ORANGE COUNTY, Fla. – So far, no dose of the COVID-19 vaccine has been thrown out due to expiration concerns at the Orange County Convention Center site, according to Dr. Raul Pino from the Florida Department of Health in Orange County.
In fact, the site has had to pause registration after reaching 70,000 appointments, enough to vaccinate 35,000 people with the two required doses.
Pino said pausing those appointments is a strategic move to make sure the county uses its limited supply of the shots wisely.
“The longer out that you give an appointment, the higher number of cancelations you are going to have because the longer the appointment is out, the harder it is for people to keep it up,” Pino said.
Cancelations aren’t necessarily a problem since those slots can be filled but Pino said the issue is when people keep their appointment but then don’t show up to get the shot.
“People should know part of keeping things dynamic, is that we pre-draw the vaccines in order to speed up the vaccination process, we pre-draw the dosage. So we have to be careful how much we put out of the vials because we don’t want to waste vaccine because after you withdraw, in some cases they can only be used for five hours after you put it in the syringe,” Pino said.
He said there have been instances where there might be four or five pre-drawn syringes left over at the end of the day and in that case, the doses are given to health department employees or convention center employees so they don’t go to waste and those working at the vaccination site are protected.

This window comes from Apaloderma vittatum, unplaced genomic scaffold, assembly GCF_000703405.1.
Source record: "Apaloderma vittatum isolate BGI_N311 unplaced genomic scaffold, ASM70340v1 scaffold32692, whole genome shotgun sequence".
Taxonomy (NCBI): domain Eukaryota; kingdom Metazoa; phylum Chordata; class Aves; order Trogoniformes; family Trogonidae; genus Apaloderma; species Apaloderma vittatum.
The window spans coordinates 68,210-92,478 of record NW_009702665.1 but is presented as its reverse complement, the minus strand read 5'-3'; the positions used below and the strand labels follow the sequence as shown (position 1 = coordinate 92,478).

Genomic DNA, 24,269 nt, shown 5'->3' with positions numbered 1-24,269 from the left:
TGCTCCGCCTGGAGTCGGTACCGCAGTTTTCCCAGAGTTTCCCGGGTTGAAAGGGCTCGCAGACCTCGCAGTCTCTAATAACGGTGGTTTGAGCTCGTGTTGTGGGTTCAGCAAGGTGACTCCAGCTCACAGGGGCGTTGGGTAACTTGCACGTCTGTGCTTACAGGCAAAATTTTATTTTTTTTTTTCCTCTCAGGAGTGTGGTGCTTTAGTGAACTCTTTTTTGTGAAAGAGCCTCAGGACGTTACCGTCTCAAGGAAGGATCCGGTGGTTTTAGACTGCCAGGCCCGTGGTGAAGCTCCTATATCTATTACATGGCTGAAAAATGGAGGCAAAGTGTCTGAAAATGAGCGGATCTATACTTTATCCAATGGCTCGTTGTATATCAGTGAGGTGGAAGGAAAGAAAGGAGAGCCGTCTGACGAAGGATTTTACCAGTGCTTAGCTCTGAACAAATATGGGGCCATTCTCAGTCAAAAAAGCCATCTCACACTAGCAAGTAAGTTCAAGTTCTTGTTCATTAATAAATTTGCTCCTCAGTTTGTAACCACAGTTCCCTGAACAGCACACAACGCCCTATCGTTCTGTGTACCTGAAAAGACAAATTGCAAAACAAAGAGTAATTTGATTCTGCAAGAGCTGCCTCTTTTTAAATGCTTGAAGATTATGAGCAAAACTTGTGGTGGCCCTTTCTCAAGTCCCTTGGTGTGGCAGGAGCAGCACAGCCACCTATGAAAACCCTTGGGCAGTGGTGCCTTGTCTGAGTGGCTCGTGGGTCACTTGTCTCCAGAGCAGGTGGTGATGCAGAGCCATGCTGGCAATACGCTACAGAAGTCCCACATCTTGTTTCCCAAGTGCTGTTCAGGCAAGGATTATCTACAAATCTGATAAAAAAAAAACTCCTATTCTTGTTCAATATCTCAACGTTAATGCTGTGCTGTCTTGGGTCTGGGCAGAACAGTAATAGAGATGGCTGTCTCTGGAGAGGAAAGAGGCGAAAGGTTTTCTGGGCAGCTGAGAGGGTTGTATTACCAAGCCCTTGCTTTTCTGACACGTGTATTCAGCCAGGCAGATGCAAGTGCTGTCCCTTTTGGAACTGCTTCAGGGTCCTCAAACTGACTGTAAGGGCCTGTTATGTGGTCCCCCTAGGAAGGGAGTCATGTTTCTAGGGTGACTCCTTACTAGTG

“The least that we want to happen is to have an outbreak at this site that we are performing the vaccination, that that would be a disaster,” Pino said.
Another concern is that there are currently more appointments in the system than there are vaccines in hand. Pino said 9,750 doses arrived on Monday and more shipments are expected in the future. The county has about 20,000 doses available at the moment.
“So that’s another reason why we paused the site because it was getting a large number of appointments that right now, today, we will not be able to sustain because we don’t have 70,000 doses of vaccine,” Pino said. “We are going to have it. We have no concerns about the distribution at this point.”
He expects registration to open on a weekly basis, depending on supply.
About 3% of the Orange County population has been vaccinated thus far but Orange County Mayor Jerry Demings said there are plans to ramp up those efforts as quickly as possible.
He noted that President-elect Joe Biden will take office on Jan. 20 and wants to inoculate 100 million residents nationwide during his first 100 days in office.
“Presently, what is occurring on a daily basis throughout the country comes nowhere close to that number. So that means that if they continue with the strategy of distributing the vaccine to the states, they will have to significantly increase the number of doses that they are distributing within various states and then the state will have to redistribute that into the counties, in local communities throughout. I believe that we are prepared if we see a significant increase in the available supply of the vaccine in this community. We have contingency plans to be able to ramp up very quickly,” Demings said.
Other efforts in the works include setting up vaccination pods at the University of Central Florida and with Orange County Public Schools to vaccinate teachers 65 and older within the next few weeks.
Eventually, younger teachers could also receive shots in that same pod format but it’s unclear when that will happen.
Right now vaccines are only available to those 65 and older, health care employees, first responders and residents, and workers at long-term care facilities. Anyone who has contracted COVID-19 will need to wait at least 90 days after their diagnosis before getting the vaccine.
When more appointments are available at the Orange County Convention Center, registration information can be found at OCFL.net/vaccine.